Secret #6: Carpool chats are a quick route to effectively coaching and counseling employees
Have you ever been in a car with a supervisor for a long trip and the conversation started off stilted and then began to flow easily?
All of us have been there. There’s nothing like a carpool chat. There’s something magical about being in a car with a coworker for a period of time. It’s a prime opportunity for some coaching. You’re each a captive audience for the other; no one can run. The only escape is focusing on your cell phone or the traffic, so there aren’t many avenues for distraction, avoidance or hiding.
Further, sitting in the car allows for easy sharing and talking because no one is looking directly at anyone else. This diminishes any sort of “confrontational” or “invasive” feeling because you’re not looking at each other directly. This helps facilitate those conversations that are more difficult when you are looking directly at each other. Thus, surprisingly, a car ride to an event or meeting is an excellent opportunity for unnoticed, yet extremely effective informal coaching and counseling. Make sure to take advantage of it.
What are the differences between Coaching and Counseling?
Following is a quick breakdown of the most basic of differences:
- Future focused
- Solution focused
- Outcomes driven
- Doesn’t give advice, instead it leads the individual to find their own answers
- Asks: “How can you change?”
- Believes that the individual has the answers within
- Helps the individual find their own solutions to meet their goal
- Past focused
- Problem focused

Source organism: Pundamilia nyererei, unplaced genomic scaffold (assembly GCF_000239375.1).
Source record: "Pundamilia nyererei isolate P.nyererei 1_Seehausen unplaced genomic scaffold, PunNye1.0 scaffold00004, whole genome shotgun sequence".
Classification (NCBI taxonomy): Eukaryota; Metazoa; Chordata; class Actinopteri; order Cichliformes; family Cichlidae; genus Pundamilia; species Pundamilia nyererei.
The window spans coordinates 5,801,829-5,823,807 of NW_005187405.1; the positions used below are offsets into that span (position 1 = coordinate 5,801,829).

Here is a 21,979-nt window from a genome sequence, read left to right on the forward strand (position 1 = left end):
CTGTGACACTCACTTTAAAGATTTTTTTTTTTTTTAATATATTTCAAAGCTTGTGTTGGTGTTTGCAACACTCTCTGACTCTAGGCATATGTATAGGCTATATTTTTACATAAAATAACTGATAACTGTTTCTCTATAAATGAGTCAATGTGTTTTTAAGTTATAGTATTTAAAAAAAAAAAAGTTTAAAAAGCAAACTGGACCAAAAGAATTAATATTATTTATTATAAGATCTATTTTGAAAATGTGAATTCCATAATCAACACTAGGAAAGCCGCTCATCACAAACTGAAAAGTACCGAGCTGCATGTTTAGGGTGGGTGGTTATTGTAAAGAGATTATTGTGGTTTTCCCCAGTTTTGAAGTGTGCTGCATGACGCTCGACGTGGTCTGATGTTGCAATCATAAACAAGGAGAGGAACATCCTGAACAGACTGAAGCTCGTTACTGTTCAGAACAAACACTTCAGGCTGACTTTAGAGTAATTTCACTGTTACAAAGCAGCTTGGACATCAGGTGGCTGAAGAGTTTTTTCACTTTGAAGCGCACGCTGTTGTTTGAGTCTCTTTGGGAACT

- Challenge/issue driven
- Gives advice, recommendations and directives, at times, forcefully
- States: Why you must change.
- The counselor has the answers
- Gives the individual a diagnosis and treatment or solution to fix the problem
The difference between coaching and counseling is all about perspective. Coaching asks: Do you need help with attaining your work goals; whereas, counseling states: You need help in addressing this issue that hinders your performance in the workplace.
One is to inspire and motivate; the other is to improve and correct. One helps an employee move forward to achieve a goal; the other helps a struggling employee improve.
One of the major differences between coaches and counselors is in their focus. Coaches look to the future and work to help an individual achieve certain goals in the workplace. They’re looking to improve the employee’s already adequate performance.
Counseling occurs when an employee is having a limiting issue or challenge, which may stem from the past, that affects their performance at work. Counseling focuses on working with individuals who have experienced a negative event or have negative qualities that they need to improve upon in order to be successful in the workplace. Both work to improve the future, but one – the coach – does it by focusing on future forward movement; whereas, the counselor works to process the past, a challenge or a deficiency so that the individual can be freed up to focus on future forward movement.